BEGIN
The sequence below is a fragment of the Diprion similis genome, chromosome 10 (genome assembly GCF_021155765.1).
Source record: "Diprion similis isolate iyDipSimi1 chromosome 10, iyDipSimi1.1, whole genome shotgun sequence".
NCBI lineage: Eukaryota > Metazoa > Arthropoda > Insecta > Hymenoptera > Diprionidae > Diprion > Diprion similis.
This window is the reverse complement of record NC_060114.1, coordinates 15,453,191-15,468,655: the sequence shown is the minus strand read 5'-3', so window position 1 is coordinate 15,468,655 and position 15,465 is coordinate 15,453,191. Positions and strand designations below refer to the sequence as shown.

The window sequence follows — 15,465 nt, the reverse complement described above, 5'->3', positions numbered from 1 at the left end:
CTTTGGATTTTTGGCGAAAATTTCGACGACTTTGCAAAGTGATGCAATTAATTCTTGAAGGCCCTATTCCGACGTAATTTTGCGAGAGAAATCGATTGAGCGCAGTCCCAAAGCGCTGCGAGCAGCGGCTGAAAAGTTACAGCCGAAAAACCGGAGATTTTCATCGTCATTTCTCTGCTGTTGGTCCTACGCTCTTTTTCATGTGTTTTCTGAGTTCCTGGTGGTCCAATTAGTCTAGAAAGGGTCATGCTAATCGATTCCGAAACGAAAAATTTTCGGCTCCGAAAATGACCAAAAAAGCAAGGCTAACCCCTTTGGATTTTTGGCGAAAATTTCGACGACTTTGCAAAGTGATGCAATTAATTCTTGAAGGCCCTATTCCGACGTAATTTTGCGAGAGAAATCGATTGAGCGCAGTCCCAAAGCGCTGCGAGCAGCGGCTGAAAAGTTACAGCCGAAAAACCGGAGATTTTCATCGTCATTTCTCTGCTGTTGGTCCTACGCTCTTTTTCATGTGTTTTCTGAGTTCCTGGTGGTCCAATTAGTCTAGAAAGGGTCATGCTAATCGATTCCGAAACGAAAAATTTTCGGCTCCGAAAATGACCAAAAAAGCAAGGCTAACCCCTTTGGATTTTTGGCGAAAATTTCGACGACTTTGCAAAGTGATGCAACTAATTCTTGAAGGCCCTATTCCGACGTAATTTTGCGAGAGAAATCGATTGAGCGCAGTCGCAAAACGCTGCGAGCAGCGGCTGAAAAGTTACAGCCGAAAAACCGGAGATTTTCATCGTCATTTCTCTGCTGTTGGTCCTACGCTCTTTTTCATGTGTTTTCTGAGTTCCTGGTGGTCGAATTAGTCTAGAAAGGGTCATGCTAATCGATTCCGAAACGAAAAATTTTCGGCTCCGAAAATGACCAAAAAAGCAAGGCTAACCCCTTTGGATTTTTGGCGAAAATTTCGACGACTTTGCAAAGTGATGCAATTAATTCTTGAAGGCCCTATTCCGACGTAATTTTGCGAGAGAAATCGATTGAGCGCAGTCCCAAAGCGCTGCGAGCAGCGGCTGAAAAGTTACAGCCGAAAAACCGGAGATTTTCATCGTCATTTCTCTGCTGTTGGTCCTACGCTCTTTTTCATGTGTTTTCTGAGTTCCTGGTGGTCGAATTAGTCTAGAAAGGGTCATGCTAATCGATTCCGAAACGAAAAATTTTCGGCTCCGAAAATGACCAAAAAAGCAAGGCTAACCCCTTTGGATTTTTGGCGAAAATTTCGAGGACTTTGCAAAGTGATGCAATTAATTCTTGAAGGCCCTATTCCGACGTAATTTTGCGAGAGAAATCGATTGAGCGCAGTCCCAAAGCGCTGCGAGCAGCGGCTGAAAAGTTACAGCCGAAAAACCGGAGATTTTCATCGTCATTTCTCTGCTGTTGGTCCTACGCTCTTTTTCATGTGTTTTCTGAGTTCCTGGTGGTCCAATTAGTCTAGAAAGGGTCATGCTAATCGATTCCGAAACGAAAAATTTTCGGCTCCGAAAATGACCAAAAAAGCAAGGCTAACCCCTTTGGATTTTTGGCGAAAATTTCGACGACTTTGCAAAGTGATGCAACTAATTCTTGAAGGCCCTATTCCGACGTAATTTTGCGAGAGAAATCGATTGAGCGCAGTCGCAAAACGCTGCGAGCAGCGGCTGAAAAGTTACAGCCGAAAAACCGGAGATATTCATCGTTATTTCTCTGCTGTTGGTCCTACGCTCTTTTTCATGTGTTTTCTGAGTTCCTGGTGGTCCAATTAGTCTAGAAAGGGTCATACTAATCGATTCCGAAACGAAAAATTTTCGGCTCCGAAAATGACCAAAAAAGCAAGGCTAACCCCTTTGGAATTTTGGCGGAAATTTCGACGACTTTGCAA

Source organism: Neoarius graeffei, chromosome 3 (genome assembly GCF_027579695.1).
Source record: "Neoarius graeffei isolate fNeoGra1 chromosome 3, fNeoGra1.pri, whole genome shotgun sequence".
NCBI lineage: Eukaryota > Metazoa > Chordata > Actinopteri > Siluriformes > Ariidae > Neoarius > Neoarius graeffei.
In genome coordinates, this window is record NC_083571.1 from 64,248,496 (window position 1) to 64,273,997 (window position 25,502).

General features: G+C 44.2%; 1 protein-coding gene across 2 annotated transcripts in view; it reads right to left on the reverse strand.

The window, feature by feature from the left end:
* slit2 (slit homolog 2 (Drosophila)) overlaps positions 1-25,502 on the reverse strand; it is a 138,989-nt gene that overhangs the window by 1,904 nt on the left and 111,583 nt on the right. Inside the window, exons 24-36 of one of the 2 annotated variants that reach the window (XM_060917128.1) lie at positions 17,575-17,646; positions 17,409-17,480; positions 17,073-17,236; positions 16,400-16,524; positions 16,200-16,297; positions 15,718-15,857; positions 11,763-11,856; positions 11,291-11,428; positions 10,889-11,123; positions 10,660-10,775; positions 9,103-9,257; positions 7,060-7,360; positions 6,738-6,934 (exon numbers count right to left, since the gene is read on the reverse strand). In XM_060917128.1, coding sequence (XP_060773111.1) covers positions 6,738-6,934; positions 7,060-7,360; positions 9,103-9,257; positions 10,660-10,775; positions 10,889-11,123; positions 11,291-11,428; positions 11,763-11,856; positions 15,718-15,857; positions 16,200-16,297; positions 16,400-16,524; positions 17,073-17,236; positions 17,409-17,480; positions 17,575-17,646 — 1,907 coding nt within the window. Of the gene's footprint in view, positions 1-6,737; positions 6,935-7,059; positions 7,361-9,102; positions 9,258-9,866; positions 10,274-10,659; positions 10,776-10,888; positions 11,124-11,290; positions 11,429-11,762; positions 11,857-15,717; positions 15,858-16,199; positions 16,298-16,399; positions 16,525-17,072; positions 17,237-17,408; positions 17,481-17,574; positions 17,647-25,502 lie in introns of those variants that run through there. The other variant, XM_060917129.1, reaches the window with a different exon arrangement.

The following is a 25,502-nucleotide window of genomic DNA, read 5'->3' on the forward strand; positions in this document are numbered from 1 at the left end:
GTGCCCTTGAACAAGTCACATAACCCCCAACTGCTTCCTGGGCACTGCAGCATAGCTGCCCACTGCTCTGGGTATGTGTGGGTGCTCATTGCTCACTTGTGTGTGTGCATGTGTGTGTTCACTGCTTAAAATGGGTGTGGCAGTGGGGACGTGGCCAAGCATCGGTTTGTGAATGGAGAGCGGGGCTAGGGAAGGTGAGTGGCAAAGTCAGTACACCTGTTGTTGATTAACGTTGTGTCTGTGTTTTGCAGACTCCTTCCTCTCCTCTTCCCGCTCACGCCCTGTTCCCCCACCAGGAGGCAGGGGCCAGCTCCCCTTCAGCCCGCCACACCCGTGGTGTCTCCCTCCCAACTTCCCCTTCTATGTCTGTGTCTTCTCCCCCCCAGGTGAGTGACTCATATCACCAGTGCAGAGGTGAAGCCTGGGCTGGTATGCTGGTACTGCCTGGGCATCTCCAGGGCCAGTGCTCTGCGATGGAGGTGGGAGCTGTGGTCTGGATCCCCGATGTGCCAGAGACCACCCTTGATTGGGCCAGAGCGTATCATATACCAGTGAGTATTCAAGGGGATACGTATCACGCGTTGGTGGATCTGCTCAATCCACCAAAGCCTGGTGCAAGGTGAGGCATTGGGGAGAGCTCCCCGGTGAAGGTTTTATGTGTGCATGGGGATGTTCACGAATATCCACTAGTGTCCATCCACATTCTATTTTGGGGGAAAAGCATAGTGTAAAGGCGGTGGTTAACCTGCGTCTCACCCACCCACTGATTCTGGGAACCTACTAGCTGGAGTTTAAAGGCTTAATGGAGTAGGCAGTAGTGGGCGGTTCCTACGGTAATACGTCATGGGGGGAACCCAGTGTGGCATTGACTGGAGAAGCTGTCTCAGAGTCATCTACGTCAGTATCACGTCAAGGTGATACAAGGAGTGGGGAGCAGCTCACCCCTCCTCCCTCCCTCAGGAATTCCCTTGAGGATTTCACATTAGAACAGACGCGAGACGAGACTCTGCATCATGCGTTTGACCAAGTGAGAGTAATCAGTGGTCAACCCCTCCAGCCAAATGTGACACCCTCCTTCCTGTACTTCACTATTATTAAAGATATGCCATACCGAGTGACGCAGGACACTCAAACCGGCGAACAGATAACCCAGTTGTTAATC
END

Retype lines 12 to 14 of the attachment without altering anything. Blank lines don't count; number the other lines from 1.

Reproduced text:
The window, feature by feature from the left end:
* slit2 (slit homolog 2 (Drosophila)) overlaps positions 1-25,502 on the reverse strand; it is a 138,989-nt gene that overhangs the window by 1,904 nt on the left and 111,583 nt on the right. Inside the window, exons 24-36 of one of the 2 annotated variants that reach the window (XM_060917128.1) lie at positions 17,575-17,646; positions 17,409-17,480; positions 17,073-17,236; positions 16,400-16,524; positions 16,200-16,297; positions 15,718-15,857; positions 11,763-11,856; positions 11,291-11,428; positions 10,889-11,123; positions 10,660-10,775; positions 9,103-9,257; positions 7,060-7,360; positions 6,738-6,934 (exon numbers count right to left, since the gene is read on the reverse strand). In XM_060917128.1, coding sequence (XP_060773111.1) covers positions 6,738-6,934; positions 7,060-7,360; positions 9,103-9,257; positions 10,660-10,775; positions 10,889-11,123; positions 11,291-11,428; positions 11,763-11,856; positions 15,718-15,857; positions 16,200-16,297; positions 16,400-16,524; positions 17,073-17,236; positions 17,409-17,480; positions 17,575-17,646 — 1,907 coding nt within the window. Of the gene's footprint in view, positions 1-6,737; positions 6,935-7,059; positions 7,361-9,102; positions 9,258-9,866; positions 10,274-10,659; positions 10,776-10,888; positions 11,124-11,290; positions 11,429-11,762; positions 11,857-15,717; positions 15,858-16,199; positions 16,298-16,399; positions 16,525-17,072; positions 17,237-17,408; positions 17,481-17,574; positions 17,647-25,502 lie in introns of those variants that run through there. The other variant, XM_060917129.1, reaches the window with a different exon arrangement.

The following is a 25,502-nucleotide window of genomic DNA, read 5'->3' on the forward strand; positions in this document are numbered from 1 at the left end: